Educating for Peace, the Rule of Law and Development in a new Myanmar

Main Article Content

Mael Raynaud

Abstract

Seven years into Myanmar’s political transition, the various political organizations competing for power, along with the public servants, seem to agree in seeing the country as facing three major challenges: bringing about peace, establishing the rule of law, and furthering economic development. Education will be key in training generations of citizens able to deal with these issues and in building a new Myanmar. But State and public institutions remain weak in the new political system established by the 2008 Constitution, described in this article as a hybrid system with elements of democracy and elements of an authoritarian system. In this context, civil society and other providers of education such as monastic schools, private schools, and Ethnic Basic Education Providers (EBEPs), all have a role to play not only as direct providers, but also as partners to the Ministry of Education. White such collaboration already exists, it needs to be strengthened. Yet simply improving the education system will not suffice to achieve the goals professed by the government under the leadership of Daw Aung San Suu Kyi. The social structure of Burmese society, described here as a social Stupa because of its pyramidal shape and notable social, ethnic, gender, and generational inequalities, must be addressed. Generally, a context more conducive to individual freedom, creativity, and critical thinking will be critical to peace, good governance, and economic development.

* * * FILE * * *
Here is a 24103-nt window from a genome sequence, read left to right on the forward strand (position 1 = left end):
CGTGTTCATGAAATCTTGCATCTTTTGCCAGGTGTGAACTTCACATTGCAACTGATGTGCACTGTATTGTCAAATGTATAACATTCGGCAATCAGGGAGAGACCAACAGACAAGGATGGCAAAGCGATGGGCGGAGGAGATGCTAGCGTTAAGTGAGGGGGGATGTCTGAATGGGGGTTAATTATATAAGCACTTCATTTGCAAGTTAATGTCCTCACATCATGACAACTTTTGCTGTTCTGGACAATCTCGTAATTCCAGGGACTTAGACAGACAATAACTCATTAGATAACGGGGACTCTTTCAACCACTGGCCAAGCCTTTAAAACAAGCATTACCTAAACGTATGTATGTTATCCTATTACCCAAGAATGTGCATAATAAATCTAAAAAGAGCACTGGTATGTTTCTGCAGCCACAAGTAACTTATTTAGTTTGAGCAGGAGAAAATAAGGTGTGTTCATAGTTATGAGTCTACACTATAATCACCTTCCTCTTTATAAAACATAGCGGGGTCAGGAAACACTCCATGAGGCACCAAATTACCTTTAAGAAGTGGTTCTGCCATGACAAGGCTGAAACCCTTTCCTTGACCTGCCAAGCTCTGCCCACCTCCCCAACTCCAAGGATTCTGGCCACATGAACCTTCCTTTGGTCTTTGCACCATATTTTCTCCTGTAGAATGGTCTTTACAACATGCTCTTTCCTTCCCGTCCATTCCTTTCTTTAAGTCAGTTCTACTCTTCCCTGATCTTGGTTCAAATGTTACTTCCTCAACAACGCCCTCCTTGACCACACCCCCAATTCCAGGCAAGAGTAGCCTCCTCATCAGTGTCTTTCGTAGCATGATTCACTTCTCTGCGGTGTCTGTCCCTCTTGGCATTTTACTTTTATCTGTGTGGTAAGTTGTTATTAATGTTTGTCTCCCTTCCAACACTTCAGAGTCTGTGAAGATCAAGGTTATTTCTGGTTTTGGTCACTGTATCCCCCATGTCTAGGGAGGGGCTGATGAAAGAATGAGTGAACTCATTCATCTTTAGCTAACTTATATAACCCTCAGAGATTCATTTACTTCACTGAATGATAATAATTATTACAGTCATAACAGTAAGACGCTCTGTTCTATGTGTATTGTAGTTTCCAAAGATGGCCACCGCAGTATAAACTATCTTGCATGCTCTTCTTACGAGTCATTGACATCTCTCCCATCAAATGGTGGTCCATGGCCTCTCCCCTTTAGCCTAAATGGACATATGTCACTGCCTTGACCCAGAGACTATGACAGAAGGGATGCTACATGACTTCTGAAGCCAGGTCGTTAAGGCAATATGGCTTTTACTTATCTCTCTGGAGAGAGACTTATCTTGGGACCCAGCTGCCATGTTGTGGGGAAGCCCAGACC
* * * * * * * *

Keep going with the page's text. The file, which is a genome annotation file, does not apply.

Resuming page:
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How to Cite
Raynaud, M. (2016). Educating for Peace, the Rule of Law and Development in a new Myanmar. Journal of Human Rights and Peace Studies, 2(2), 36–74. Retrieved from https://so03.tci-thaijo.org/index.php/HRPS/article/view/164040
Section
Academic Articles

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